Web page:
Sometimes people feel a strong need for a certain kind of sensory input, and then use other people’s bodies to meet that need even over their objections.
It’s not ok to do that. Not for sex, not for comfort, not for any other reason. People’s bodies are their own.
But sensory-seeking isn’t the problem. Failing to respect boundaries is the problem. There are other ways to get sensory input that don’t hurt anyone.
Here are some things that can help.
Squishables. These are giant big round stuffed animals. Hugging them feels like hugging, and hugging them and rocking can be very satisfying.
Fidget toys, like the ones available at Office Playground, can be helpful for some people. Having something satisfying to do with your hands can make things feel a lot better.
Dollar stores and cheap stores and the cheap kid toys rack that a lot of stores have can be a good source for cheap fidget toys, too. (Silly putty works well for some people, for instance).
Listening to music on headphones can make being in spaces bearable. (Sometimes spaces are bearable either by holding onto people, holding objects, or listening to music with headphones. It’s good to have options that don’t require hanging onto others).
Stimming without objects can help too — flapping and rocking, in addition to being expressive body language, can be really useful as ways to regulate oneself and meet sensory needs.
Sensory Squids is a good blog about this for adults. (Because, you know? Most of us don’t outgrow this).
Reblogging this under the dyspraxia tags, because oh my God are fidget toys useful for fixing “brain won’t work because I can’t figure out what to do with my hands”itis.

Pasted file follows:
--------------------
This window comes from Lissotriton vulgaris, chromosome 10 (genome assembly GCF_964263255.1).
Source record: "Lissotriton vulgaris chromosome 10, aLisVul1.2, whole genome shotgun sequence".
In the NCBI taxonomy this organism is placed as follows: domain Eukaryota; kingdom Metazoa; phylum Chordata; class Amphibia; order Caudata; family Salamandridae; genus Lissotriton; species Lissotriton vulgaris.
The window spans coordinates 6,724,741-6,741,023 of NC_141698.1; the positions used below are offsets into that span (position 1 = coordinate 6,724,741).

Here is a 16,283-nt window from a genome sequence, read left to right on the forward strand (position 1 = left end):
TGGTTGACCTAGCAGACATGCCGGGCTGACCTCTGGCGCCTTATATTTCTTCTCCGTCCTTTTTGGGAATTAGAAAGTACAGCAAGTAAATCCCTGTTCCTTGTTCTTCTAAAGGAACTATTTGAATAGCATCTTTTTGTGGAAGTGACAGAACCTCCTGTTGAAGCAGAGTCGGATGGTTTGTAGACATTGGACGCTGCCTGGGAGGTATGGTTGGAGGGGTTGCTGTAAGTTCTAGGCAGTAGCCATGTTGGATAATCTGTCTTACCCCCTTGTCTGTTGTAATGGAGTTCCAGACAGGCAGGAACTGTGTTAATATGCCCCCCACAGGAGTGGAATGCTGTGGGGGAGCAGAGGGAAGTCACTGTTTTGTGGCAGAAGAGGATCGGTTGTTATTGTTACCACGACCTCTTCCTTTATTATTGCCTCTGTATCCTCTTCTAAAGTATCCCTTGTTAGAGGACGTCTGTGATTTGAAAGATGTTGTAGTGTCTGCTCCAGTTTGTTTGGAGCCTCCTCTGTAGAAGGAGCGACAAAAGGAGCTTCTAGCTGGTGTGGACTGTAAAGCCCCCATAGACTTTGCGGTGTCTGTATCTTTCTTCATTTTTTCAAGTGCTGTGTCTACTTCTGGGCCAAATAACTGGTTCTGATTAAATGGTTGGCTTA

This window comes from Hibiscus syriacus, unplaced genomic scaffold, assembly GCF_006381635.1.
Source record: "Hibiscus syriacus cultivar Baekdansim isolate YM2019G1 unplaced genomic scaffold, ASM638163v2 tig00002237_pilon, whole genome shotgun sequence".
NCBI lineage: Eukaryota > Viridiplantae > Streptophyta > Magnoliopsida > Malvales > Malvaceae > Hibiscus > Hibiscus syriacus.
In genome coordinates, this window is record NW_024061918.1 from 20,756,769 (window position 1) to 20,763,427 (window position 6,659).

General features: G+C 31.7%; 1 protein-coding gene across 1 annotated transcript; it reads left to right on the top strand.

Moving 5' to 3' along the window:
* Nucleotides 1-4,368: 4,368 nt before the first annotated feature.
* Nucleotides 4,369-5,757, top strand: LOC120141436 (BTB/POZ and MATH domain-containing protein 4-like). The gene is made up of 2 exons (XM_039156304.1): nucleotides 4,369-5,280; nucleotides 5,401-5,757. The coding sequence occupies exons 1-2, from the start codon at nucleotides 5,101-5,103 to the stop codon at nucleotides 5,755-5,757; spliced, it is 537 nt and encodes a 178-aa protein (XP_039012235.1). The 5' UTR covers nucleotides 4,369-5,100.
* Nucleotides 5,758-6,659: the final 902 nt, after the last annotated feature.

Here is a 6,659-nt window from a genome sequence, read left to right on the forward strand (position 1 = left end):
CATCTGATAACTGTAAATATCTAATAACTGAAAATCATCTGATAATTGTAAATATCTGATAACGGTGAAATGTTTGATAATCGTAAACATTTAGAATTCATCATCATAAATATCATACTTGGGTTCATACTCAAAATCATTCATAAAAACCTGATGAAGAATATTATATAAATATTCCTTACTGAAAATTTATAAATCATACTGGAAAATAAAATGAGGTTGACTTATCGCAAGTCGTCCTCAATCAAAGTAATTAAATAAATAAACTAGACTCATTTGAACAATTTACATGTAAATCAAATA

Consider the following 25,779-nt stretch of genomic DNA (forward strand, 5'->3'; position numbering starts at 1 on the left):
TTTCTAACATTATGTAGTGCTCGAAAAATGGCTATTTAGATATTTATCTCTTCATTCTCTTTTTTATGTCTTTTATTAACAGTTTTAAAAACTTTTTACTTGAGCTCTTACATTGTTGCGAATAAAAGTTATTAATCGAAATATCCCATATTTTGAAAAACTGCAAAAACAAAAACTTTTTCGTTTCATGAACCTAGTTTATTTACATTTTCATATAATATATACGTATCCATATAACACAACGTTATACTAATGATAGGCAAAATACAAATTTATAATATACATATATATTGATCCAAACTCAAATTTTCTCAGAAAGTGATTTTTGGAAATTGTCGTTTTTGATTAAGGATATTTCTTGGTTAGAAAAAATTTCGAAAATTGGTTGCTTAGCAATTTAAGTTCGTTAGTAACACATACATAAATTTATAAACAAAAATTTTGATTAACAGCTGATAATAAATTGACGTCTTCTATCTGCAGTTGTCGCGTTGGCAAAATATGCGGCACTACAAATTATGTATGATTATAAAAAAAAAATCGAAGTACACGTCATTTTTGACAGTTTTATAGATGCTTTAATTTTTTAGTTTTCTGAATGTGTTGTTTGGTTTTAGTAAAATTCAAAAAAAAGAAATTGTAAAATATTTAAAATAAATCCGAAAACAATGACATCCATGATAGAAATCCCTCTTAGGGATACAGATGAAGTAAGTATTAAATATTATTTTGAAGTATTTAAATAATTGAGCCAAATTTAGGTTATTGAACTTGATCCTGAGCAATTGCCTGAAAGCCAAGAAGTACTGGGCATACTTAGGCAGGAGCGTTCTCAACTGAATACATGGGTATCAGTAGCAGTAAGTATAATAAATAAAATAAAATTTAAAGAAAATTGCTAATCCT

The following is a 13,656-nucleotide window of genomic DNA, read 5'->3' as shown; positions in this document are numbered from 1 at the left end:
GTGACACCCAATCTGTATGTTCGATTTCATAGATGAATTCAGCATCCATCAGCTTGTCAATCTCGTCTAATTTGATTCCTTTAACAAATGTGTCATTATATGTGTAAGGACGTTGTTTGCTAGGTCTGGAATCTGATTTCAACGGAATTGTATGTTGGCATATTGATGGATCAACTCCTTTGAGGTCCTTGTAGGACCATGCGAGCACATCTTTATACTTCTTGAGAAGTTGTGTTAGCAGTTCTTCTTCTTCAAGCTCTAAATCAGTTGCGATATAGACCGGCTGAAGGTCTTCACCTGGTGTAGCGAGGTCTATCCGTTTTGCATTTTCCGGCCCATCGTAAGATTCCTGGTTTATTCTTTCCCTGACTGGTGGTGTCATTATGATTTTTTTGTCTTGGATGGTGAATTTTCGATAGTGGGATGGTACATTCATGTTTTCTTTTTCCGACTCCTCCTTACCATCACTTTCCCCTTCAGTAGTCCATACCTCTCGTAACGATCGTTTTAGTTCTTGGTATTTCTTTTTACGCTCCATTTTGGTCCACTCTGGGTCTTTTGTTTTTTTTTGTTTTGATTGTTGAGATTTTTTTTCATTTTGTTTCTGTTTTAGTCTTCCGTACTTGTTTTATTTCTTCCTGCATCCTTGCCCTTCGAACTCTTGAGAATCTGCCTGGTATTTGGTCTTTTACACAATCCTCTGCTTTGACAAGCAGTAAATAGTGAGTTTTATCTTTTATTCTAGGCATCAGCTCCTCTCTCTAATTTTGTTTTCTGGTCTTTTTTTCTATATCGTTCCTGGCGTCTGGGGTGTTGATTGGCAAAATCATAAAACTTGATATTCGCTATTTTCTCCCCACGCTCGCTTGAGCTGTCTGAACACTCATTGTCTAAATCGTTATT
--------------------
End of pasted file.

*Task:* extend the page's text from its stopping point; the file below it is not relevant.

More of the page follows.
this is a useful post. and I second the headphones thing - it’s often the only way I can eat in the school cafeteria without breaking down.
I love Squishables. I have two of the standard size, plus one of the massives. Sometimes I would go to high school with one of my squishables if I was having a bad day because that was the only way that I could get through the day. They are magnificent balls of texture that you can squish and squeeze and run your hands through.
Oddly, carpet is also really soothing for me. Just sitting on the floor and running my hands over the carpet can be a good way to get nice sensory input. Doesn’t usually bother people though if you’re not supposed to be sitting on the floor, it can weird people out. Ah well, worse things can happen.
***JUST A NOTE TO THOSE WITHOUT SENSORY ISSUES WHO HAVE FRIENDS OR LOVED ONES WITH SENSORY ISSUES!***
Please, for the love of all things good in the world, NEVER tell your loved one that you don’t mind them involving you in their stimming/calming behaviors if you are not actually okay with it!!!
I realize you may be trying to be nice and do something that helps them BUT IF IT MAKES YOU UNCOMFY AND THEY FIND OUT LATER THEY WILL FEEL TERRIBLE.
Once, my friend let me touch his hair to check out his new haircut, and for some reason my mind freaked out and I could not stop touching it for like an hour. And I asked him over and over again if it was okay and told him that if he needed me to stop I totally would and that I didn’t want to upset him. And he just kept smiling and reassuring me, and saying it was perfectly all right. Well I found out from a mutual friend several weeks later that he was extremely uncomfortable the whole time. That was like, THREE YEARS ago and I still feel like the worst crap in the world about it.
Just because we have sensory issues, it does not mean we are broken, or insensitive, or won’t understand your boundaries! TELL US THEM.
Yes. And, on the flip side, it’s important to ask questions in a way that reminds people that it is possible to say no and that you won’t pressure them. Doing that is a skill, and one that can be hard to acquire.